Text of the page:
What is Native Advertising
Simply put, native advertising is paid content. Articles, infographics, videos, you name it – if a content producer can make it, corporations can buy it and publishing platforms can promote it.
Now, you might be thinking, “How does a native advertisement differ from an advertorial?” Well, in order to be considered a true native advertisement, the content should align with the publication or site’s established editorial style and tone, and must also provide the kind of information that the publication’s audience typically expects.
These qualities are what make native advertisements difficult to spot, as they often blend in with the “organic” content extremely well. This is made even more challenging by the fact that there are no defined rules or guidelines on how publishers must label native ads, and standards of transparency vary widely from one publication to another.
Why Is Native Advertising So Controversial?
Brands and advertisers love native ads, mainly because the click-through rates tend to be much higher than typical advertisements and engagement is usually much stronger. However, not everyone is as enamoured with native ads, particularly consumers.
Several professional organizations have weighed in on the often vague nature of native advertising. The Federal Trade Commission is considering implementing regulatory measures on brands using native ads to promote their products, and the FTC has also indicated it may monitor the market closely to ensure that native advertising is being used in a manner that benefits consumers. The American Society of Magazine Editors has also called for greater transparency and oversight when it comes to native advertising.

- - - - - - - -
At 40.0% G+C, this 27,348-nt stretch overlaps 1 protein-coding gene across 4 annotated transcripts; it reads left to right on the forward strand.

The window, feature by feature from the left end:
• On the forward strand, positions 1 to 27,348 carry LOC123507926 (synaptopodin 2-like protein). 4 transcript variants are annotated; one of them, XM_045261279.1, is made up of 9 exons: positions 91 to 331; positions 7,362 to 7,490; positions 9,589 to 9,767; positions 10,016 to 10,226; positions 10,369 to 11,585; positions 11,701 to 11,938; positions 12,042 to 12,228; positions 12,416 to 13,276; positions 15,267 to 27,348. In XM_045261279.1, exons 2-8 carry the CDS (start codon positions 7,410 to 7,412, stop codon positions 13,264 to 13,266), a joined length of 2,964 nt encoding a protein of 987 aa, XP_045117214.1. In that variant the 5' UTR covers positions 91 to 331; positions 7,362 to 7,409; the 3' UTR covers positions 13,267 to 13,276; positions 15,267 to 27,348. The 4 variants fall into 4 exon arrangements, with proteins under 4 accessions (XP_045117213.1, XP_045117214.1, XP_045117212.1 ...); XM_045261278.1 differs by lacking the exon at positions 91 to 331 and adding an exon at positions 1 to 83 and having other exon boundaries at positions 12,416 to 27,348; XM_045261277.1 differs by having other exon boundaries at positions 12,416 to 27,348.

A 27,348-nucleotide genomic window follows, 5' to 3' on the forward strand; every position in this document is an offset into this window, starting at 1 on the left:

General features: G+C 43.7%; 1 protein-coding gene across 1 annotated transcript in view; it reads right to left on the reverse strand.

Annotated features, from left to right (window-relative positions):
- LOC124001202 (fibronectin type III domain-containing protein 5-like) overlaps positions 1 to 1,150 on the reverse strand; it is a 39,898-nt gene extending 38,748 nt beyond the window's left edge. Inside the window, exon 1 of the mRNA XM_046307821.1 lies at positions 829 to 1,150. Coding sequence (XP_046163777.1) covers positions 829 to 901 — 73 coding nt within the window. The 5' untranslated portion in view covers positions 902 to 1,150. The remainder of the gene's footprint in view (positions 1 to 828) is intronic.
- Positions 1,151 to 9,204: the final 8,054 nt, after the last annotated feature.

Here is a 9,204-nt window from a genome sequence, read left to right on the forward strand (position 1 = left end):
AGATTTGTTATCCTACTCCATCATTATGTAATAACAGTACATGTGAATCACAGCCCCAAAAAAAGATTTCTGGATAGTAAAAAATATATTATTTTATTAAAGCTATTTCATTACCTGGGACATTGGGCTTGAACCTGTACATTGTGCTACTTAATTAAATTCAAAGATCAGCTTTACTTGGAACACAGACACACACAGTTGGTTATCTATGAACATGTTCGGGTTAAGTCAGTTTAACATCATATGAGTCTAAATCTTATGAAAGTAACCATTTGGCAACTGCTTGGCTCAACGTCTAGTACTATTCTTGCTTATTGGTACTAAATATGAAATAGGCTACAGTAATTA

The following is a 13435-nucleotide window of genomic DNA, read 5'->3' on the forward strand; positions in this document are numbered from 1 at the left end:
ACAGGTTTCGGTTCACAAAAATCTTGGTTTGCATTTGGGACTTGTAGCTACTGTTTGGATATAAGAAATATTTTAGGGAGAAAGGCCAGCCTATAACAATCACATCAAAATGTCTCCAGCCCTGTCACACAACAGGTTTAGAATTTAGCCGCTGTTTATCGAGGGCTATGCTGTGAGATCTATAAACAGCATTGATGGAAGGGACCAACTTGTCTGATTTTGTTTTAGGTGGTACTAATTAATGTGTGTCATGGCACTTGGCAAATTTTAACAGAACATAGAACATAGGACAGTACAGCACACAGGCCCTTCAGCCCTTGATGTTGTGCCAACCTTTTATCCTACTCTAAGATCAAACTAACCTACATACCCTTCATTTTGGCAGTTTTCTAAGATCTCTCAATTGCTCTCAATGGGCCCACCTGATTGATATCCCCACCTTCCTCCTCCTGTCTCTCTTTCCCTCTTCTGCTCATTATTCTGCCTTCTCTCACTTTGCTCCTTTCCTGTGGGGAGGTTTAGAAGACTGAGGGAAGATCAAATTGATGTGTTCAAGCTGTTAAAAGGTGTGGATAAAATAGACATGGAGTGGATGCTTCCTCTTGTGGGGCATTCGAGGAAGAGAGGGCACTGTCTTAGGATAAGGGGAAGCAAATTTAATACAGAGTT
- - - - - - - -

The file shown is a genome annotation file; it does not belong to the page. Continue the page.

The reason that many publishers see native advertising as a risky proposition is the potential for this kind of content to erode the public’s trust. After all, if The New York Times publishes a “story” by Dell in exchange for money, can the Times objectively report on matters relating to Dell, or has every mention of the company been paid for? This is the dilemma facing publishers today.